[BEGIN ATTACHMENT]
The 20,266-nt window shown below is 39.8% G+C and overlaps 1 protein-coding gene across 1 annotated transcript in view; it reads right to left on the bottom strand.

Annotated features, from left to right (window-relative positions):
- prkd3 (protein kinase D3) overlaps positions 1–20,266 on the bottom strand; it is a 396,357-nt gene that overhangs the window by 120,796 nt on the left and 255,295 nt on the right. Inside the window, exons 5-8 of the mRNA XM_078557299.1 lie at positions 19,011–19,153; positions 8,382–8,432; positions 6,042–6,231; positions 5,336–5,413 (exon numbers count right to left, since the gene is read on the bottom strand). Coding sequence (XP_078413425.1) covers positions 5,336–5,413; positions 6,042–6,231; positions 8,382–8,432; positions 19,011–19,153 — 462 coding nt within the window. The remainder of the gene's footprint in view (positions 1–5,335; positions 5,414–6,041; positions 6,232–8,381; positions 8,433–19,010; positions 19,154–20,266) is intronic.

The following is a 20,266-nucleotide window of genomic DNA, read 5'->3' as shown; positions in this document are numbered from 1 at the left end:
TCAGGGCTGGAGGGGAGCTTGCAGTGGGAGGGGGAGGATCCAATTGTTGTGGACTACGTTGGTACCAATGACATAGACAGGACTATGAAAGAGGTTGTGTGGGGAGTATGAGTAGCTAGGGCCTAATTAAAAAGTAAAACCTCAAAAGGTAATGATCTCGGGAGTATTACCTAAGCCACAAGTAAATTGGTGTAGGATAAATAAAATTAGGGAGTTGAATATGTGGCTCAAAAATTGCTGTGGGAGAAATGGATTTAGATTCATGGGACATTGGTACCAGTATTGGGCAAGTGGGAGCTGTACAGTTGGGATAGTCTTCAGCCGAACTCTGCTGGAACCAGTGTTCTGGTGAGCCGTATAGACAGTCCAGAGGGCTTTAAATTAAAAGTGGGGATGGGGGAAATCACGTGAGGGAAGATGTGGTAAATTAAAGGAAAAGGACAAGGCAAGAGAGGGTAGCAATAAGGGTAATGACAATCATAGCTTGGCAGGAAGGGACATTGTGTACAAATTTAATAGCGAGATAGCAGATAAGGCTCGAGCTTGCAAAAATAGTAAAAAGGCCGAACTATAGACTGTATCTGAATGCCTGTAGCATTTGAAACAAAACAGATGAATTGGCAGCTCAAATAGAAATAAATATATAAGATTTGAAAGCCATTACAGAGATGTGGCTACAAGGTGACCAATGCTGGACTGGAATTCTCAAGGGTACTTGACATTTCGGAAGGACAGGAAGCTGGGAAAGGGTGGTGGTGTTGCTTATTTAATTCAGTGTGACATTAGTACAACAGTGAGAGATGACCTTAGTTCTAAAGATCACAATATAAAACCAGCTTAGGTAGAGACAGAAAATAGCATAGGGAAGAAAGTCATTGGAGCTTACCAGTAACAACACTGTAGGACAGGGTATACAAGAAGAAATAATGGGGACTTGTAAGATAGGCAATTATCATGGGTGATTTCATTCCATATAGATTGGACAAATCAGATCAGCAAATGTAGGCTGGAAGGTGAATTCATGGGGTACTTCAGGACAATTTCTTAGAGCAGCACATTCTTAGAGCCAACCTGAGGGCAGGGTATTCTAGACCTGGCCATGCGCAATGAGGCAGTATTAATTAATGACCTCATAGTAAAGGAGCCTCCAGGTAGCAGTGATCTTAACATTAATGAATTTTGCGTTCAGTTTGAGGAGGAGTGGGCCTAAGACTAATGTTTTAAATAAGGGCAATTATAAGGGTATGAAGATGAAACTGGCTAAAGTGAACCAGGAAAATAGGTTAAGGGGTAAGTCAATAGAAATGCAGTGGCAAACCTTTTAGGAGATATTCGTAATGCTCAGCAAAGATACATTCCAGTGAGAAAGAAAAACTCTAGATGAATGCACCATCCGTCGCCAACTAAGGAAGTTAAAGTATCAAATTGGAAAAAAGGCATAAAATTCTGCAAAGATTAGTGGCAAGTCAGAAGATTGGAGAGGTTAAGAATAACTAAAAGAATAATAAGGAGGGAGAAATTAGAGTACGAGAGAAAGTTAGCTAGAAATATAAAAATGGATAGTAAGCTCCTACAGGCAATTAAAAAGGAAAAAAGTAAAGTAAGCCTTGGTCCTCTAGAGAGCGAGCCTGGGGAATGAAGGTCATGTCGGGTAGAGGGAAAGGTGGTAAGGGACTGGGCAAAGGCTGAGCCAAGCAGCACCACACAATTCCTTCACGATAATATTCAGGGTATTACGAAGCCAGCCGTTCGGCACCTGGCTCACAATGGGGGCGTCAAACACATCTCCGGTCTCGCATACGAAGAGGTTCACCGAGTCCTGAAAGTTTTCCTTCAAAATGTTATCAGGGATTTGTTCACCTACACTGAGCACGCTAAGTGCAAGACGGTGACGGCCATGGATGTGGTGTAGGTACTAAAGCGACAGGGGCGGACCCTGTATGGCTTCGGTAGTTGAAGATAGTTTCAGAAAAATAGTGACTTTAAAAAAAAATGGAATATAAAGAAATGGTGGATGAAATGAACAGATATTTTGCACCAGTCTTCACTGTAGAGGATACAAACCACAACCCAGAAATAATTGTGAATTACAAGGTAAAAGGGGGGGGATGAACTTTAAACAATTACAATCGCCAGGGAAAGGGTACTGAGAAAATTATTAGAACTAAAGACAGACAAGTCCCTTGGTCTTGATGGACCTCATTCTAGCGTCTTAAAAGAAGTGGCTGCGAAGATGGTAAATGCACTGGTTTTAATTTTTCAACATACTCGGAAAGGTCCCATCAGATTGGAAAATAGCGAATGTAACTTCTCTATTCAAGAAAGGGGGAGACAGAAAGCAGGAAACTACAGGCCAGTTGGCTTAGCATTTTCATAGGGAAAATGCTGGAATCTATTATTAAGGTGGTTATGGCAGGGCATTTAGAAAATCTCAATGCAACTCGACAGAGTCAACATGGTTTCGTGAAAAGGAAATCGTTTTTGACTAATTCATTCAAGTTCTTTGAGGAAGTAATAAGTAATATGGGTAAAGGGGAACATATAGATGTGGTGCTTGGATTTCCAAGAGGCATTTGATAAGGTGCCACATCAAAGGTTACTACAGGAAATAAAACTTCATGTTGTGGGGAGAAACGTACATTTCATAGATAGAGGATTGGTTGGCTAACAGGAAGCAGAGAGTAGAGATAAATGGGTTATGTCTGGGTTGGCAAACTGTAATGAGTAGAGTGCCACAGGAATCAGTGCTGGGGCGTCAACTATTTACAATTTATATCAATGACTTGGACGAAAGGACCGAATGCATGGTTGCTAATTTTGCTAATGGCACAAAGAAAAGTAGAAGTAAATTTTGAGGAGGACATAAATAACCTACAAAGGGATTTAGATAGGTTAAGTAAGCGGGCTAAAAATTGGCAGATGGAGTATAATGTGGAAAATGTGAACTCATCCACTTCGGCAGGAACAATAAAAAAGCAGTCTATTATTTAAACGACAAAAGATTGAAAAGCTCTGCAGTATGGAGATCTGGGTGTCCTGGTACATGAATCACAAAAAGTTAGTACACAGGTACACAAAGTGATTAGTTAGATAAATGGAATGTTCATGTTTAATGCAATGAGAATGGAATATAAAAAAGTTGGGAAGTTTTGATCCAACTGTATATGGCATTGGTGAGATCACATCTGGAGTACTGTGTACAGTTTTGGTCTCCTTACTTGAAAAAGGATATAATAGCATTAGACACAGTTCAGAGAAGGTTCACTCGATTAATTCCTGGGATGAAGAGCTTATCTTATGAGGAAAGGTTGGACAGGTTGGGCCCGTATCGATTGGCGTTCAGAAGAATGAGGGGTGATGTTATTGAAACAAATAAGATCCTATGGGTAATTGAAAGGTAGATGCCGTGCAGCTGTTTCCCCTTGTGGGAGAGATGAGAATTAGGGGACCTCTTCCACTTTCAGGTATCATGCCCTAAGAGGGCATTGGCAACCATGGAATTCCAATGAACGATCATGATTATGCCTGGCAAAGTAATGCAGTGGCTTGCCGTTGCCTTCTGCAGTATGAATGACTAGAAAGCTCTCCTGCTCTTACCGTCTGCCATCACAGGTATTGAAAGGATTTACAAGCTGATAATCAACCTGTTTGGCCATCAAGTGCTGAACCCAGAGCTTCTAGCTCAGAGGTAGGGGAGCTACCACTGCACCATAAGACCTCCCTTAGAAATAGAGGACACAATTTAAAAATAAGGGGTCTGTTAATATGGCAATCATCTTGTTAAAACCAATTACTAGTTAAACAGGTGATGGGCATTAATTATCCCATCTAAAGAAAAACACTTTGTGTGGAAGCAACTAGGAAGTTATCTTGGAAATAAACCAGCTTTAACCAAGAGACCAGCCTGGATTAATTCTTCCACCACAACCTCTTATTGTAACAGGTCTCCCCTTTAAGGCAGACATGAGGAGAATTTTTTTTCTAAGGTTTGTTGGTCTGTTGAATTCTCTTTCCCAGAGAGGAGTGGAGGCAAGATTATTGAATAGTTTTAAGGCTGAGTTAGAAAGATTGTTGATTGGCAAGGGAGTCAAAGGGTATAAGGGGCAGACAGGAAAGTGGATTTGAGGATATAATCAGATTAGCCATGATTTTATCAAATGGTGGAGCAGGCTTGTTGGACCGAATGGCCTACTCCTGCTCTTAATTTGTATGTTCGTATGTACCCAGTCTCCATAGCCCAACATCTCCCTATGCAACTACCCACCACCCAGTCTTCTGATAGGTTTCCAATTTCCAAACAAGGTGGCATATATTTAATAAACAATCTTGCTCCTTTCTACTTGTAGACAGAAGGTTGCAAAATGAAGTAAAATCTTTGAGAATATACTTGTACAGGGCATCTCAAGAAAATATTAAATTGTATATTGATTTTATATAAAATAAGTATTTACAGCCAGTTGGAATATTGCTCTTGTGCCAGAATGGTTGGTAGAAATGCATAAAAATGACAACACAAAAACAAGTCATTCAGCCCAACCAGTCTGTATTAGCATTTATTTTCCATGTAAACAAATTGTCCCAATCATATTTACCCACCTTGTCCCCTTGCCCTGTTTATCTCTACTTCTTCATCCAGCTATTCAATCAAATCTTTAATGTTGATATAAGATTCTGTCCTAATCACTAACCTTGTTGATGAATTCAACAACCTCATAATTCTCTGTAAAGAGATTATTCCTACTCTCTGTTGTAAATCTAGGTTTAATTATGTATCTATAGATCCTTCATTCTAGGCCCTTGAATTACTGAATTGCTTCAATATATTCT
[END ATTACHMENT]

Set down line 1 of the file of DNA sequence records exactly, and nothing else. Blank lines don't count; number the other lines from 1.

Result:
The 20,266-nt window shown below is 39.8% G+C and overlaps 1 protein-coding gene across 1 annotated transcript in view; it reads right to left on the bottom strand.